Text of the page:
My Chinese-American husband grew up to be a successful engineer with two advanced degrees — and a disappointment to his parents. If he got a 4.0, his father Jay would grunt and his mother Sunny would mention a cousin graduating with honors. When Andy got a job at large company, Sunny told him that a government job would be more secure and have better benefits. Continue reading Oh, Boy (#232)
Parents always say they don’t have a favorite child.
Everyone eventually learns that’s bullshit. I knew it earlier than most. I have four baby siblings, born anywhere from 9-12 years after me. And hell, yeah, I had a favorite.
Pretty Space Cadet Sister spat up on everything as a baby. She was not my favorite. Continue reading Gender & Preference (#231)
When I married my Chinese-American husband, we planned on hyphenating our names. Andy’s parents objected.
A multi-month battle ensued. In the end, Andy kept his name. I kept mine.
This means I lost. I don’t lose gracefully.
I lose grudgefully. I swore that if we ever had a kid, said kid would definitely be an Ashbough-Wong. Continue reading Not By Any Other Name (#227)
No sooner had my husband and I returned from our honeymoon than my Chinese-American father-in-law called, demanding to know where his grandson was.
He called every week. In vain did I explain family planning and birth control to my husband’s parents.
After three years, Jay finally quit calling. Continue reading Very Telling (#224)
You may have noticed some outrage on my page these days. And those are only the public messages, not the private ones. Some people are seriously pissed at me for writing posts that do not laud childbearing.
To which I say, why? Why is it so important that we revere pregnancy and procreation?
I’m gonna go with the marketing of Big Religion. Continue reading Spun (#206)
My Chinese-American husband and I live in Los Angeles. Since my husband is an excellent cook, we don’t go out that often. But when we do go out? There’s always a new Japanese, Indian, or farm-to-table restaurant to try. Andy’s up for anything, which is nice. Most of my white girlfriends won’t even consider sushi. And my friend JM will only go to one restaurant — the Corner Bakery.
When my in-laws visited, my husband and I cooked for them for weeks. Near the end of their visit, Sunny announced that they would take us out to dinner.
I cheered. “Yay! What kind of food would you guys like? A new bistro opened in the Village, or you could try our favorite sushiya in San Pedro.”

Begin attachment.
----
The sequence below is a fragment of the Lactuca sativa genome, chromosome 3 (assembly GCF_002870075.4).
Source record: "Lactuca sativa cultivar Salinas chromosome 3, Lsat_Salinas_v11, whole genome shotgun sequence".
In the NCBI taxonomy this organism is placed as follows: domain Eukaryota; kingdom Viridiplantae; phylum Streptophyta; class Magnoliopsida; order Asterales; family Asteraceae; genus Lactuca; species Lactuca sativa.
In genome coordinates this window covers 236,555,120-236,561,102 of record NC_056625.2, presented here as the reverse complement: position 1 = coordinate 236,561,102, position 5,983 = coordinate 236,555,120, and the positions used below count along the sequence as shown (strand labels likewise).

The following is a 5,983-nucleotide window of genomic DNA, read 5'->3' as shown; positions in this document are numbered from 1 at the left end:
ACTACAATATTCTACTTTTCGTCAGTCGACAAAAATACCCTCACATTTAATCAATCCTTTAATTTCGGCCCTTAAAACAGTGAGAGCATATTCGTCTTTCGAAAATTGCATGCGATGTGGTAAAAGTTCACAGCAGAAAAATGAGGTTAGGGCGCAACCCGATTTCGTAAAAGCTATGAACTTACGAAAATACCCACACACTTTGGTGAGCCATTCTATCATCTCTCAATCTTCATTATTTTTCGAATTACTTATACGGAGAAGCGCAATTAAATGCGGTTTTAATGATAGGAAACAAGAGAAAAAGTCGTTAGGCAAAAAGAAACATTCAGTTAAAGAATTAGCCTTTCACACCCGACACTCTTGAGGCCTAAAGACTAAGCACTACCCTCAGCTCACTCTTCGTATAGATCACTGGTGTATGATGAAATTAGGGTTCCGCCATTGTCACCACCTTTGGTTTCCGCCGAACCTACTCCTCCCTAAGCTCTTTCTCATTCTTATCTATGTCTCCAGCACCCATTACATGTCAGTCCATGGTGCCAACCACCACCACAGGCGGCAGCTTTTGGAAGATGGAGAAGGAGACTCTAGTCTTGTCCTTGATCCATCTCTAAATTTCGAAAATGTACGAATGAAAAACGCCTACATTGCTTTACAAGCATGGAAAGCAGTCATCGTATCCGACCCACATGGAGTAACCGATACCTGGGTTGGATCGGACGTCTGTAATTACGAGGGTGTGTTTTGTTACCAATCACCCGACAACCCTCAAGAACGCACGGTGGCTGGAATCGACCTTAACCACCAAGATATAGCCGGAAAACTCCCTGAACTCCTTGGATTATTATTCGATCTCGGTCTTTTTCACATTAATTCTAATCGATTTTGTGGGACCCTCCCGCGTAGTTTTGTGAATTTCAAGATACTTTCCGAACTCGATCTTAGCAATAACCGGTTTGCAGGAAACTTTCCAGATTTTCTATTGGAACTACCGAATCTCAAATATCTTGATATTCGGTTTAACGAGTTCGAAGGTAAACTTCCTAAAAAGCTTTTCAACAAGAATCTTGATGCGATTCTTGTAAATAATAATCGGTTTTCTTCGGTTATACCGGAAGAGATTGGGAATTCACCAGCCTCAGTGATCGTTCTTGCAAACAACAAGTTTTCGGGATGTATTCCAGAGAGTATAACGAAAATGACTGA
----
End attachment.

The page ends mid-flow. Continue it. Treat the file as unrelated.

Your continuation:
I sighed. “Of course.” Continue reading Winner, Winner, Olive Dinner (#185)
You know those big, dysfunctional but lovable white families you used to see in television and film? They were all about siblings being super shitty to each other. Yet when one member of the family was threatened, the family closed ranks and fended off the attacker.
I grew up in a huge, white, broken, dysfunctional family.
I thought those stories were bullshit. Continue reading When the Cavalry Sucks (#181)
Once upon a time, Andy headed off to Las Vegas for a bachelor party. When he came back, I asked how many strip clubs they’d hit.
He said, “None.”
I said, “Liar.” Continue reading Lucky (#180)
I’ve had a lot of comments from incredulous readers over the last few months. Apparently, no one believes that I have not lost my shit yet with my provocative Chinese-American in-laws. Not even when they nearly burned down the house and never apologized.
Spoiler alert: I have, indeed, lost my shit. In as spectacular fashion as any of you could want. It just wasn’t on my in-law’s first visit, the one I’m blogging about now. (Yes, my reward for surviving the first visit was a second visit! Whoo-hoo!) If you’re waiting on the East Dates West version of The Real Housewives, check back in a few months. Continue reading Hostess with the Mostess…Dysfunction (#179)
I was fortunate enough to grow up with parents who didn’t have double standards for girls. No telling how much of this was due to feminism and how much was due to fact that the child labor pool in our house was only ¼ male (sometimes less). Big Brother had to do dishes. My sisters and I had to mow the lawn.
Our value was no less because we were female. Continue reading We Are Not Water on the Floor (#178)